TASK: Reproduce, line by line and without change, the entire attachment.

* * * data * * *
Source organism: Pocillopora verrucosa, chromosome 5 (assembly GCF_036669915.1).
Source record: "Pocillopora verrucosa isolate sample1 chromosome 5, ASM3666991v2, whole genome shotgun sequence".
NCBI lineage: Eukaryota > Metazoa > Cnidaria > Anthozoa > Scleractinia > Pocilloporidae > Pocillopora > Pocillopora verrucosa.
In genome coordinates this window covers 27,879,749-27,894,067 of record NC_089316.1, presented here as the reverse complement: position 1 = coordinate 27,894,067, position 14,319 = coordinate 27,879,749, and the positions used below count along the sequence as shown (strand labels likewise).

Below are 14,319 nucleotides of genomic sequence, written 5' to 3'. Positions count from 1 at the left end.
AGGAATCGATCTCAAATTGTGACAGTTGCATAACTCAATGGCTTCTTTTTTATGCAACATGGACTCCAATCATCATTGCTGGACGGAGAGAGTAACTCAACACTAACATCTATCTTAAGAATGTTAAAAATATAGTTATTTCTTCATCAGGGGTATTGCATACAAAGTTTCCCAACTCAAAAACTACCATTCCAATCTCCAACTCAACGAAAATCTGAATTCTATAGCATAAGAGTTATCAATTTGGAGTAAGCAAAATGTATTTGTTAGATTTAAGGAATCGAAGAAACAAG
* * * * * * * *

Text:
Source organism: Pocillopora verrucosa, chromosome 5 (assembly GCF_036669915.1).
Source record: "Pocillopora verrucosa isolate sample1 chromosome 5, ASM3666991v2, whole genome shotgun sequence".
NCBI lineage: Eukaryota > Metazoa > Cnidaria > Anthozoa > Scleractinia > Pocilloporidae > Pocillopora > Pocillopora verrucosa.
In genome coordinates this window covers 27,879,749-27,894,067 of record NC_089316.1, presented here as the reverse complement: position 1 = coordinate 27,894,067, position 14,319 = coordinate 27,879,749, and the positions used below count along the sequence as shown (strand labels likewise).

Below are 14,319 nucleotides of genomic sequence, written 5' to 3'. Positions count from 1 at the left end.
AGGAATCGATCTCAAATTGTGACAGTTGCATAACTCAATGGCTTCTTTTTTATGCAACATGGACTCCAATCATCATTGCTGGACGGAGAGAGTAACTCAACACTAACATCTATCTTAAGAATGTTAAAAATATAGTTATTTCTTCATCAGGGGTATTGCATACAAAGTTTCCCAACTCAAAAACTACCATTCCAATCTCCAACTCAACGAAAATCTGAATTCTATAGCATAAGAGTTATCAATTTGGAGTAAGCAAAATGTATTTGTTAGATTTAAGGAATCGAAGAAACAAG